Today’s Top World News from The Washington Post:
-Syrian rebels feel abandoned, betrayed by U.S.--America, once regarded by the Syrian opposition as a natural friend in its struggle for greater freedoms against a regime long at odds with the West, increasingly is being viewed with suspicion and resentment for its failure to offer little more than verbal encouragement to the revolutionaries, reports Liz Sly.
-Egypt bombs Sinai sites where it believes militants are hiding--The rare aerial bombing on Egyptian soil came two days after armed militants in the Sinai killed 16 Egyptian security forces, broke through the border into Israel and tried, unsuccessfully, to launch a second attack there. The crisis has emerged as a major test for Egyptian President Mohamed Morsi, the country’s first Islamist head of state. Morsi is under heavy pressure to endorse a crushing crackdown on militants in the Sinai, but any missteps or abuses could trigger a backlash from Islamists, his main political base, report Ernesto Londoño, Ingy Hassieb and Henry Shull.
-Olympics could help London mayor go for political gold--Suddenly, the mop-topped mayor’s special brand of slapstick politics is no longer London’s little secret. Johnson’s antics have become the comic relief of U.S. Olympic coverage on NBC. The Russian press collectively rolled its eyes as he challenged President Vladimir Putin to strip “to the waist” for a judo match. France 24 declared his high-wire high jinks the Olympic “moment of indignity.” Johnson has not so much become the breakout star of these Games as its court jester, reports Anthony Faiola.
-Ethiopians contemplate a nation without Prime Minister Meles Zenawi--Prime Minister Meles Zenawi, the rebel-turned-technocrat who has led Ethiopia since 1991, is sick. And his long absence from public view has given Ethiopians cause to contemplate what their nation — now enjoying one of the longest sustained periods of economic development in its history — might look like without him, reports Matthew D. LaPlante.
OTHER TOP NEWS
-Mitt Romney’s poll numbers at standstill, Washington Post-ABC News poll finds--Mitt Romney’s favorability ratings have stalled during his campaign’s bumpy summer months, with his earlier improvements as he was wrapping up the Republican presidential primaries in the spring appearing to flat-line, according to a new Washington Post-ABC News poll, report Rosalind S. Helderman and Jon Cohen.
-Republicans in Missouri pick Todd Akin to face Sen. Claire McCaskill in November--Republicans on Tuesday pinned their hopes of winning back a Senate seat in Missouri — and perhaps control of the chamber — on Todd Akin, picking the conservative congressman to take on endangered Democratic Sen. Claire McCaskill in November. If the Republican Party is to win the four seats it needs to take the Senate, it will almost certainly need to start by defeating McCaskill, who squeaked into the Senate six years ago in a Democratic wave in a state that has steadily shifted rightward since, reports Rosalind Helderman.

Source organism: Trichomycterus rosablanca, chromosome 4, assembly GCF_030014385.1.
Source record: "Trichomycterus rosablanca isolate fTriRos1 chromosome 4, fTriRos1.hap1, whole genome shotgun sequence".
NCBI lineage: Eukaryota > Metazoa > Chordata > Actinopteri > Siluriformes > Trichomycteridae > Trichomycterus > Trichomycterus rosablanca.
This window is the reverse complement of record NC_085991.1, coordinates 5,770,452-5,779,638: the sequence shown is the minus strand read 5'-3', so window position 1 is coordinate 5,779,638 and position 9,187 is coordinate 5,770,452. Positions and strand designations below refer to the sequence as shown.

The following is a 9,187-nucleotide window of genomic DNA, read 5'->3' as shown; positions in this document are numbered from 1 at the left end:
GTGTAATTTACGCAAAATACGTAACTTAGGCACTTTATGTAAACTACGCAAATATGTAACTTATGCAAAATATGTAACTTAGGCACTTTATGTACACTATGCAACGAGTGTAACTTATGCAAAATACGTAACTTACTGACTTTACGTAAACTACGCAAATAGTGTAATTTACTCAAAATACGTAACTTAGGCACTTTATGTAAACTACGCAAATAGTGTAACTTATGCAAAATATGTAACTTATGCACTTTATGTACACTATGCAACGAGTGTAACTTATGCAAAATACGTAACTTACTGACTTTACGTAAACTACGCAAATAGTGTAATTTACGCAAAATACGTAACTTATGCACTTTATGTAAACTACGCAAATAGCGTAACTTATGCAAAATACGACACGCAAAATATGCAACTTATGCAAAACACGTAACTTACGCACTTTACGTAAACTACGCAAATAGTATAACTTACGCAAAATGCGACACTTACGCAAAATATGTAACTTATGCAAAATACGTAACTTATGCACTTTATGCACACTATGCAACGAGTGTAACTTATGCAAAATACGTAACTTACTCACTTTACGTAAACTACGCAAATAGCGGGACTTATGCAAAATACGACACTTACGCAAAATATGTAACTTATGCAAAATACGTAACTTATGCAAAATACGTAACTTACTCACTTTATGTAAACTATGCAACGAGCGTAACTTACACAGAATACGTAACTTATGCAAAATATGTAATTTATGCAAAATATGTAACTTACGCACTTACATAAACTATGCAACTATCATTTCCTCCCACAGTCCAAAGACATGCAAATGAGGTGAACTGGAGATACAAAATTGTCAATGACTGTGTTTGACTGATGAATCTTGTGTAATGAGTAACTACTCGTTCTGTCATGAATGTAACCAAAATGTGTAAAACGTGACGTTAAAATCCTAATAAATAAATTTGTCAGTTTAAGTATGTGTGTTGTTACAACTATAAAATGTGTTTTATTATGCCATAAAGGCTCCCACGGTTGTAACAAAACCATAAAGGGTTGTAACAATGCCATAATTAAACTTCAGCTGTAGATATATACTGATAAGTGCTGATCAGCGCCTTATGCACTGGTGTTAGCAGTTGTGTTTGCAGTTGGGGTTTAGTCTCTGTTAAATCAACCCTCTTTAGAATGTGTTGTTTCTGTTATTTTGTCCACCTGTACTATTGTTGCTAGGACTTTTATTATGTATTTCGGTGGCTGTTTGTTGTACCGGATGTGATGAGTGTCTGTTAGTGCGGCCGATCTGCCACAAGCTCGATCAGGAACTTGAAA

-OPINION by Dana Milbank: Romney’s Bain games--Romney almost certainly didn’t break the law by putting his money in Switzerland or the Bahamas, or by paying an income tax rate of 15 percent. He didn’t necessarily break any laws by creating a $100 million 401(k). The question is whether such things are fair, or whether Romney has exploited a system that allows rich people like him to get richer at the expense of less wealthy taxpayers — Italian, in the most recent case, or American, in other cases. Of more concern is that, as president, Romney would further expand the advantages of fellow rich people.
-The case for Paul Ryan to be vice president--Welcome to the Paul Ryan vice presidential boomlet. In the past 48 hours or so, talk of the Wisconsin Republican Congressman as Mitt Romney’s pick for vice president has surged — largely due to a piece written in the Weekly Standard urging the GOP presidential nominee to choose Ryan. Ryan has been a mainstay on our Veepstakes Line — in which we rank the top contenders to be Romney’s pick — for months, and in our last list he was our #3 choice behind only Ohio Sen. Rob Portman and former Minnesota Gov. Tim Pawlenty, reports Chris Cillizza.
-The Root: Romney Backs Gay Scouting; What About Obama?--Against the backdrop of the Boy Scouts of America's reiteration of its ban on gay members that has members across the country returning their badges in protest, and a Scouts for Equality campaign pressuring the organization to cease its discriminatory policy, Republican presidential candidate Mitt Romney's campaign has made his position on the issue clear: Just as he said in a 1994 debate, he still believes that "all people should be able to participate in Boy Scouts, regardless of sexual orientation," Romney spokeswoman Andrea Saul confirmed to the Associated Press. "[T]his remains Romney's position today," she said, reports Joshua Weaver.